This outlook is produced using statistical relationships between tropical cyclone numbers and two indicators: the Southern Oscillation Index (SOI) and the Niño3.4 sea surface temperature index (NINO3.4 SST). These indicators provide a measure of the strength of the atmospheric and oceanic state of the El Niño-Southern Oscillation (ENSO), respectively.
The July, August and September SOI and NINO3.4 values were used in making the Australian Tropical Cyclone Outlook.
|NINO3.4 SST||1.60 °C||2.07 °C||2.28 °C|
The current status of ENSO can be viewed via the Bureau's ENSO Wrap-up. During July–September 2015 the eastern tropical Pacific Ocean was much warmer than average, clearly exceeding El Niño thresholds. The Southern Oscillation Index, a measure of the atmospheric component of ENSO, has also been strongly negative through this period, indicating a significant El Niño event. Climate models suggest the 2015 El Niño will remain strong into early summer, and persist into early 2016.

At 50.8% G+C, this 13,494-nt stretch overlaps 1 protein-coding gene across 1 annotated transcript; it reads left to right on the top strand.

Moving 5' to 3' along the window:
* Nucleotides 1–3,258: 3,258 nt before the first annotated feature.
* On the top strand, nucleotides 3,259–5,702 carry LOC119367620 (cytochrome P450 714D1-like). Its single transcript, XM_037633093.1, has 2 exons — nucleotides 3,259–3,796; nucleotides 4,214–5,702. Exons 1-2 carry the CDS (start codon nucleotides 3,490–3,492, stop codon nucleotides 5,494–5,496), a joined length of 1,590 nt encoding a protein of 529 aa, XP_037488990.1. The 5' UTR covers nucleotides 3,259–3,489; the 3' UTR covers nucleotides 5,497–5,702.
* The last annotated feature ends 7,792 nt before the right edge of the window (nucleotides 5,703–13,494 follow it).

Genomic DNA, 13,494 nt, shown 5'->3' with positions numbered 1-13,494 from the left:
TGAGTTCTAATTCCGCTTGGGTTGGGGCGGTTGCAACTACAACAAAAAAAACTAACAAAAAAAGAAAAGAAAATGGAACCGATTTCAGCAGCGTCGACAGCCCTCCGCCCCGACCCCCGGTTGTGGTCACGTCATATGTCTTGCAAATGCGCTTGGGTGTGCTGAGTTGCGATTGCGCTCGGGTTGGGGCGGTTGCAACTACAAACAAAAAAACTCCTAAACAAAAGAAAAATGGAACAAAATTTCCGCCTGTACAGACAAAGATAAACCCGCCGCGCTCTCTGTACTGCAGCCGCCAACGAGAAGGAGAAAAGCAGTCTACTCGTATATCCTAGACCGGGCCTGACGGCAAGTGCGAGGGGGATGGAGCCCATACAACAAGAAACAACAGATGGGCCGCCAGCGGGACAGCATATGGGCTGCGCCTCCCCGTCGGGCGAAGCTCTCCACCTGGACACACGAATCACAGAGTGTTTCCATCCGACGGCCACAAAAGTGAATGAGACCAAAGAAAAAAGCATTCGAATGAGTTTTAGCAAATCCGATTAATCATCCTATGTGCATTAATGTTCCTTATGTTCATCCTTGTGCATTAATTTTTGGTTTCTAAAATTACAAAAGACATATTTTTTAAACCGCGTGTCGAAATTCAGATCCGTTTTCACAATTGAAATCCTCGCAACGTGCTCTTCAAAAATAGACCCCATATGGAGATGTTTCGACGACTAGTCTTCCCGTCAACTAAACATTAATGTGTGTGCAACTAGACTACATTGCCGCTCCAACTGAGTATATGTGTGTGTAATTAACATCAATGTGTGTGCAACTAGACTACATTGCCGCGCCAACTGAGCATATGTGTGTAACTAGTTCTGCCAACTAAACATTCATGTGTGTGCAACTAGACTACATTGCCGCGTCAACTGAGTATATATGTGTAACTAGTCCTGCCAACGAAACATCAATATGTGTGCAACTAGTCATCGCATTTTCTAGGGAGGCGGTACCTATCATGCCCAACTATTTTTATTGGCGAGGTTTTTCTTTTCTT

Over the entire Australian Region, this statistical relationship has proven to be highly accurate, or a skilful way to forecast tropical cyclone activity. However, across the various sub-regions this relationship, and thus forecast skill, can vary. Some regions have much higher forecast skill than others. The Northwestern sub-region has moderate skill, while the Western and Eastern regions both have low skill and the Northern region has very low skill.
Australia's area of responsibility for tropical cyclone services is divided between three Tropical Cyclone Warning Centres: Perth, Darwin and Brisbane. Please note, for statistical reasons, the regions described in the outlook differ slightly from the regional boundaries used by the Tropical Cyclone Warning Centres, below. However outlooks may be considered generally indicative of each area.
|Australian Region||5° S||40° S||90° E||160° E|
|Western Region||5° S||40° S||90° E||125° E|
|NW sub-region||5° S||40° S||105° E||130° E|
|Northern Region||5° S||40° S||125° E||142.5° E|
|Eastern region||5° S||40° S||142.5° E||160° E|
Model: Kuleshov, Y., L. Qi, R. Fawcett and D. Jones, 2009: Improving preparedness to natural hazards: Tropical cyclone prediction for the Southern Hemisphere, in Advances in Geosciences, 12 Ocean Science, (Ed. Gan, J.), World Scientific Publishing, Singapore, 127-143.
Data: Kuleshov, Y., R. Fawcett, L. Qi, B. Trewin, D. Jones, J. McBride and H. Ramsay, 2010: Trends in tropical cyclones in the South Indian Ocean and the South Pacific Ocean, Journal of Geophysical Research 115, D01101, doi:10.1029/2009JD012372.